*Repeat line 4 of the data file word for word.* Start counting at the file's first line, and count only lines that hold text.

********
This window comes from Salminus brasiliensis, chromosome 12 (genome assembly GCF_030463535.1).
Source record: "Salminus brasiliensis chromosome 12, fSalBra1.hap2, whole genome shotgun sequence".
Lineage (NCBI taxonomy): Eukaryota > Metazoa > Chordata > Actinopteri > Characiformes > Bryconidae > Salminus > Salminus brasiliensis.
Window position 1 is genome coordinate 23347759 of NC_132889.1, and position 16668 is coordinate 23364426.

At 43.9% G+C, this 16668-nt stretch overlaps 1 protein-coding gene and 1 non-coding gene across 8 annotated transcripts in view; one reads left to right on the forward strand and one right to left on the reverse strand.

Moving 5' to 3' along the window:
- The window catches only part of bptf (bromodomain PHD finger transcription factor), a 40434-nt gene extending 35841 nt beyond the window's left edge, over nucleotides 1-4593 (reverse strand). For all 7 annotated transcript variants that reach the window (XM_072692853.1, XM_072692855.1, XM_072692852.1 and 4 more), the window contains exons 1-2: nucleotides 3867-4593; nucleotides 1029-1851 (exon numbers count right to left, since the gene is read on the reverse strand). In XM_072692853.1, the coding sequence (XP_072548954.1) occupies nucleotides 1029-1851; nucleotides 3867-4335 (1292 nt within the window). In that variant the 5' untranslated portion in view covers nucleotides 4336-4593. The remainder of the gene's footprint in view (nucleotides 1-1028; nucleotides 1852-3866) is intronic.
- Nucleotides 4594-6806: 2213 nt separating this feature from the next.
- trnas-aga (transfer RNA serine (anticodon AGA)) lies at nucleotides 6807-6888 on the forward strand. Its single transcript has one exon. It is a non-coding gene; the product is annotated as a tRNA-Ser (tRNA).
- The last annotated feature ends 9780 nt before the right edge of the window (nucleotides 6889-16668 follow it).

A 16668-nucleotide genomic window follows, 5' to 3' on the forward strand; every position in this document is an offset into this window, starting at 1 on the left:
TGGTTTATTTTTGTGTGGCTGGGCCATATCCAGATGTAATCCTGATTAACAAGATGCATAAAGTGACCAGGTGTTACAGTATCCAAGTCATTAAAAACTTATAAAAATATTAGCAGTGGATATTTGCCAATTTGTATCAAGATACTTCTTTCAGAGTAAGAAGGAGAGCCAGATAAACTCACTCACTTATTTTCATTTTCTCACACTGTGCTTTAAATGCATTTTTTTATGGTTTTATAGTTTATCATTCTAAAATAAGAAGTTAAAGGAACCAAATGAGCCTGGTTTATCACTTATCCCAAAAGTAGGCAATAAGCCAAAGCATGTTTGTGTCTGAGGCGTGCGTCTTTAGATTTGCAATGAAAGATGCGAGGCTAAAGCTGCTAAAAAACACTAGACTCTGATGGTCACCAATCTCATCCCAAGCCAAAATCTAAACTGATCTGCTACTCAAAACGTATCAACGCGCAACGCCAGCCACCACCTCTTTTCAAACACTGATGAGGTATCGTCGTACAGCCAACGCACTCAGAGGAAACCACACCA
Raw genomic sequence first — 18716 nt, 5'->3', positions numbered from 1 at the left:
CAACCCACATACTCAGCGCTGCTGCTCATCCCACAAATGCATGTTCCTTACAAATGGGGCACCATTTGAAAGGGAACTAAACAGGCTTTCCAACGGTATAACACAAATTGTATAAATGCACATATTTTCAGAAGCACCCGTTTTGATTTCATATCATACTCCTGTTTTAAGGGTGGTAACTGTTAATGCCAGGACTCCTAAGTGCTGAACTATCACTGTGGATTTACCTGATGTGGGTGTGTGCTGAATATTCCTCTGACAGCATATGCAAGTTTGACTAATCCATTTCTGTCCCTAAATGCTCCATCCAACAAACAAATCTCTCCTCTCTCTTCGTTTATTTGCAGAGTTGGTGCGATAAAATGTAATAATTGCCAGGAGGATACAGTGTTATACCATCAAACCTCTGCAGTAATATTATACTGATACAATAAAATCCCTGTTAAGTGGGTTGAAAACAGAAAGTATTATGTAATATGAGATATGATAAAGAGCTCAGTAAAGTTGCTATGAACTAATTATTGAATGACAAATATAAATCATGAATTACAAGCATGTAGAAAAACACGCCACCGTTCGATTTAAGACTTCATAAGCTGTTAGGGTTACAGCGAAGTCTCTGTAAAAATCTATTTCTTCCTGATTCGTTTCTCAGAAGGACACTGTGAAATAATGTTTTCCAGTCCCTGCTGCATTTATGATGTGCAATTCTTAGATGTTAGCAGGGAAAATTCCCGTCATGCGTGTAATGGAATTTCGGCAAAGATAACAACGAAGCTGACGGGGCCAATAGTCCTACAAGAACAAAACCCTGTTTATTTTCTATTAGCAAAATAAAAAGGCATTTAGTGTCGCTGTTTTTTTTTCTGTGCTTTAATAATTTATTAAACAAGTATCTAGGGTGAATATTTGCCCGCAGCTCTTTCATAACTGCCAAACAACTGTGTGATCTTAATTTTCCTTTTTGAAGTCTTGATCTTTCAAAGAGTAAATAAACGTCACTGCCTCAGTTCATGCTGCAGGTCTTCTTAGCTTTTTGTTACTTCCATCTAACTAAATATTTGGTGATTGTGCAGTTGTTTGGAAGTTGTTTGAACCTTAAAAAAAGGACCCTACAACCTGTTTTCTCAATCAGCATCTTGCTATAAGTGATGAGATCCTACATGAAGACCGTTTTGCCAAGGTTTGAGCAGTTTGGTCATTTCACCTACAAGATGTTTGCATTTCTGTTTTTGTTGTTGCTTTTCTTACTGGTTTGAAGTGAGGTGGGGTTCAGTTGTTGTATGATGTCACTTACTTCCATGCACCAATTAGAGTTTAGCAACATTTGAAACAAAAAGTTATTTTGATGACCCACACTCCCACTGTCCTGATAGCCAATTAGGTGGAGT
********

Window position 1 is genome coordinate 23347759 of NC_132889.1, and position 16668 is coordinate 23364426.